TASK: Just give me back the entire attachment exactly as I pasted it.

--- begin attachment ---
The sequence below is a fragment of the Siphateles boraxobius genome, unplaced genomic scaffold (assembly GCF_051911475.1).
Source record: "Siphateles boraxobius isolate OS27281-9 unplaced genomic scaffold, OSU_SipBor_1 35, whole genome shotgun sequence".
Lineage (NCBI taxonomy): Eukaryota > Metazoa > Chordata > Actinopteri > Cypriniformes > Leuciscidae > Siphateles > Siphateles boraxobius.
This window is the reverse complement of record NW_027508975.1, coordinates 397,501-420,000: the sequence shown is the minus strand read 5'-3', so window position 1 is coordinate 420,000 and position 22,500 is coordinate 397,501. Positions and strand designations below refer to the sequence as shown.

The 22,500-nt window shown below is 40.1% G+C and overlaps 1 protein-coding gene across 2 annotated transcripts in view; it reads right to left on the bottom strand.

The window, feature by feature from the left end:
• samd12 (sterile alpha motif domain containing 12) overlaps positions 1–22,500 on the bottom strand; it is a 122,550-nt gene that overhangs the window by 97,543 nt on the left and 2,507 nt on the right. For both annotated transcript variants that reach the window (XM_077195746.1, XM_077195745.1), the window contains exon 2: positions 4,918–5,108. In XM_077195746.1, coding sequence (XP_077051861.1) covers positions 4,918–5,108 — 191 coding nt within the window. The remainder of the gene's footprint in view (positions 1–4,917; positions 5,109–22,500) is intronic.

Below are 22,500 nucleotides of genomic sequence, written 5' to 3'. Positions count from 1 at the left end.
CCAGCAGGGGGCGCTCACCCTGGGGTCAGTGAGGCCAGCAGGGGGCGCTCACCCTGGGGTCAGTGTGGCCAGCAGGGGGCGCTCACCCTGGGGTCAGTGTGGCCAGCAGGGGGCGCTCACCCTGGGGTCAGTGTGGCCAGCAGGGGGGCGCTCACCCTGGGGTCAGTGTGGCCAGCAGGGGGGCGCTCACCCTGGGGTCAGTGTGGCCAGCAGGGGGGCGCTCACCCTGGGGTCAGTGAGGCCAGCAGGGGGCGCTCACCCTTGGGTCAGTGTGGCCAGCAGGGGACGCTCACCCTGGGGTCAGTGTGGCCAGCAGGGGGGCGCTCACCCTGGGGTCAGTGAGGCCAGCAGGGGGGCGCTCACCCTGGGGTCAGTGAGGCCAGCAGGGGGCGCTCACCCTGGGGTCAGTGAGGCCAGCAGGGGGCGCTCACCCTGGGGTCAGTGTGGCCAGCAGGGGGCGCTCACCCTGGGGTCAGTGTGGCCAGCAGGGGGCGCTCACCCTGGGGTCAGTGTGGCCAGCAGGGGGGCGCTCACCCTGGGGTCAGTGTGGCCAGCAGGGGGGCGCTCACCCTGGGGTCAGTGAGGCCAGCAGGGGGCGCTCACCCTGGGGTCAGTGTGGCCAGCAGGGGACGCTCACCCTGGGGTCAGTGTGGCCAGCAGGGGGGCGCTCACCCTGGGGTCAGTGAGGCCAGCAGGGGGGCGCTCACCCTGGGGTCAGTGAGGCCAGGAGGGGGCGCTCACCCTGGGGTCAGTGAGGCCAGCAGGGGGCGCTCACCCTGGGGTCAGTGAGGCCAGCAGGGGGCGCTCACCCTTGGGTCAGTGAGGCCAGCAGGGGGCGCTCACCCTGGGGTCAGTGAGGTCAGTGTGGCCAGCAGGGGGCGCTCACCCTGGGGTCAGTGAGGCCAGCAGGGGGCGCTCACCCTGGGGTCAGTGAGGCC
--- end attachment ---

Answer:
The sequence below is a fragment of the Siphateles boraxobius genome, unplaced genomic scaffold (assembly GCF_051911475.1).
Source record: "Siphateles boraxobius isolate OS27281-9 unplaced genomic scaffold, OSU_SipBor_1 35, whole genome shotgun sequence".
Lineage (NCBI taxonomy): Eukaryota > Metazoa > Chordata > Actinopteri > Cypriniformes > Leuciscidae > Siphateles > Siphateles boraxobius.
This window is the reverse complement of record NW_027508975.1, coordinates 397,501-420,000: the sequence shown is the minus strand read 5'-3', so window position 1 is coordinate 420,000 and position 22,500 is coordinate 397,501. Positions and strand designations below refer to the sequence as shown.

The 22,500-nt window shown below is 40.1% G+C and overlaps 1 protein-coding gene across 2 annotated transcripts in view; it reads right to left on the bottom strand.

The window, feature by feature from the left end:
• samd12 (sterile alpha motif domain containing 12) overlaps positions 1–22,500 on the bottom strand; it is a 122,550-nt gene that overhangs the window by 97,543 nt on the left and 2,507 nt on the right. For both annotated transcript variants that reach the window (XM_077195746.1, XM_077195745.1), the window contains exon 2: positions 4,918–5,108. In XM_077195746.1, coding sequence (XP_077051861.1) covers positions 4,918–5,108 — 191 coding nt within the window. The remainder of the gene's footprint in view (positions 1–4,917; positions 5,109–22,500) is intronic.

Below are 22,500 nucleotides of genomic sequence, written 5' to 3'. Positions count from 1 at the left end.
CCAGCAGGGGGCGCTCACCCTGGGGTCAGTGAGGCCAGCAGGGGGCGCTCACCCTGGGGTCAGTGTGGCCAGCAGGGGGCGCTCACCCTGGGGTCAGTGTGGCCAGCAGGGGGCGCTCACCCTGGGGTCAGTGTGGCCAGCAGGGGGGCGCTCACCCTGGGGTCAGTGTGGCCAGCAGGGGGGCGCTCACCCTGGGGTCAGTGTGGCCAGCAGGGGGGCGCTCACCCTGGGGTCAGTGAGGCCAGCAGGGGGCGCTCACCCTTGGGTCAGTGTGGCCAGCAGGGGACGCTCACCCTGGGGTCAGTGTGGCCAGCAGGGGGGCGCTCACCCTGGGGTCAGTGAGGCCAGCAGGGGGGCGCTCACCCTGGGGTCAGTGAGGCCAGCAGGGGGCGCTCACCCTGGGGTCAGTGAGGCCAGCAGGGGGCGCTCACCCTGGGGTCAGTGTGGCCAGCAGGGGGCGCTCACCCTGGGGTCAGTGTGGCCAGCAGGGGGCGCTCACCCTGGGGTCAGTGTGGCCAGCAGGGGGGCGCTCACCCTGGGGTCAGTGTGGCCAGCAGGGGGGCGCTCACCCTGGGGTCAGTGAGGCCAGCAGGGGGCGCTCACCCTGGGGTCAGTGTGGCCAGCAGGGGACGCTCACCCTGGGGTCAGTGTGGCCAGCAGGGGGGCGCTCACCCTGGGGTCAGTGAGGCCAGCAGGGGGGCGCTCACCCTGGGGTCAGTGAGGCCAGGAGGGGGCGCTCACCCTGGGGTCAGTGAGGCCAGCAGGGGGCGCTCACCCTGGGGTCAGTGAGGCCAGCAGGGGGCGCTCACCCTTGGGTCAGTGAGGCCAGCAGGGGGCGCTCACCCTGGGGTCAGTGAGGTCAGTGTGGCCAGCAGGGGGCGCTCACCCTGGGGTCAGTGAGGCCAGCAGGGGGCGCTCACCCTGGGGTCAGTGAGGCC